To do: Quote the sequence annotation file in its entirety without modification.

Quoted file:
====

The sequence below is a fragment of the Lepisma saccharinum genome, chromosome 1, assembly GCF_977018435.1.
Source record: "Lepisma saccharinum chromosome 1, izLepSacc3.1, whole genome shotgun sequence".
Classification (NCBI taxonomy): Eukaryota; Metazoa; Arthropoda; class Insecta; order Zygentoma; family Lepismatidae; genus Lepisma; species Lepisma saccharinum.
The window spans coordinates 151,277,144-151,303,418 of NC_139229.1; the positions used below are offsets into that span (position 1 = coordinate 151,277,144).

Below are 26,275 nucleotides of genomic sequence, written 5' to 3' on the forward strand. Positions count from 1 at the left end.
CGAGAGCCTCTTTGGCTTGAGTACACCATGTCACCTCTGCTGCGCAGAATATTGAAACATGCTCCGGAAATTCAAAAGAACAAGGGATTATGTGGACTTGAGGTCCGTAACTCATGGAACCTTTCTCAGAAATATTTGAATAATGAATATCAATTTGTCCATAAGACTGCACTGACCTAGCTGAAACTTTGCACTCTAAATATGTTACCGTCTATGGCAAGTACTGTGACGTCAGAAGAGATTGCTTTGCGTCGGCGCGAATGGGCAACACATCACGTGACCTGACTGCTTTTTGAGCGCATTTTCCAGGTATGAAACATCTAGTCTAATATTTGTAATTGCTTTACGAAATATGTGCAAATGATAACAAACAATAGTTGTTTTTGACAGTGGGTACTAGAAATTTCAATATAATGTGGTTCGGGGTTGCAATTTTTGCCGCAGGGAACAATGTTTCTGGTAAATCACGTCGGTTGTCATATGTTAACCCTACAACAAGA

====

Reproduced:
The sequence below is a fragment of the Lepisma saccharinum genome, chromosome 1, assembly GCF_977018435.1.
Source record: "Lepisma saccharinum chromosome 1, izLepSacc3.1, whole genome shotgun sequence".
Classification (NCBI taxonomy): Eukaryota; Metazoa; Arthropoda; class Insecta; order Zygentoma; family Lepismatidae; genus Lepisma; species Lepisma saccharinum.
The window spans coordinates 151,277,144-151,303,418 of NC_139229.1; the positions used below are offsets into that span (position 1 = coordinate 151,277,144).

Below are 26,275 nucleotides of genomic sequence, written 5' to 3' on the forward strand. Positions count from 1 at the left end.
CGAGAGCCTCTTTGGCTTGAGTACACCATGTCACCTCTGCTGCGCAGAATATTGAAACATGCTCCGGAAATTCAAAAGAACAAGGGATTATGTGGACTTGAGGTCCGTAACTCATGGAACCTTTCTCAGAAATATTTGAATAATGAATATCAATTTGTCCATAAGACTGCACTGACCTAGCTGAAACTTTGCACTCTAAATATGTTACCGTCTATGGCAAGTACTGTGACGTCAGAAGAGATTGCTTTGCGTCGGCGCGAATGGGCAACACATCACGTGACCTGACTGCTTTTTGAGCGCATTTTCCAGGTATGAAACATCTAGTCTAATATTTGTAATTGCTTTACGAAATATGTGCAAATGATAACAAACAATAGTTGTTTTTGACAGTGGGTACTAGAAATTTCAATATAATGTGGTTCGGGGTTGCAATTTTTGCCGCAGGGAACAATGTTTCTGGTAAATCACGTCGGTTGTCATATGTTAACCCTACAACAAGA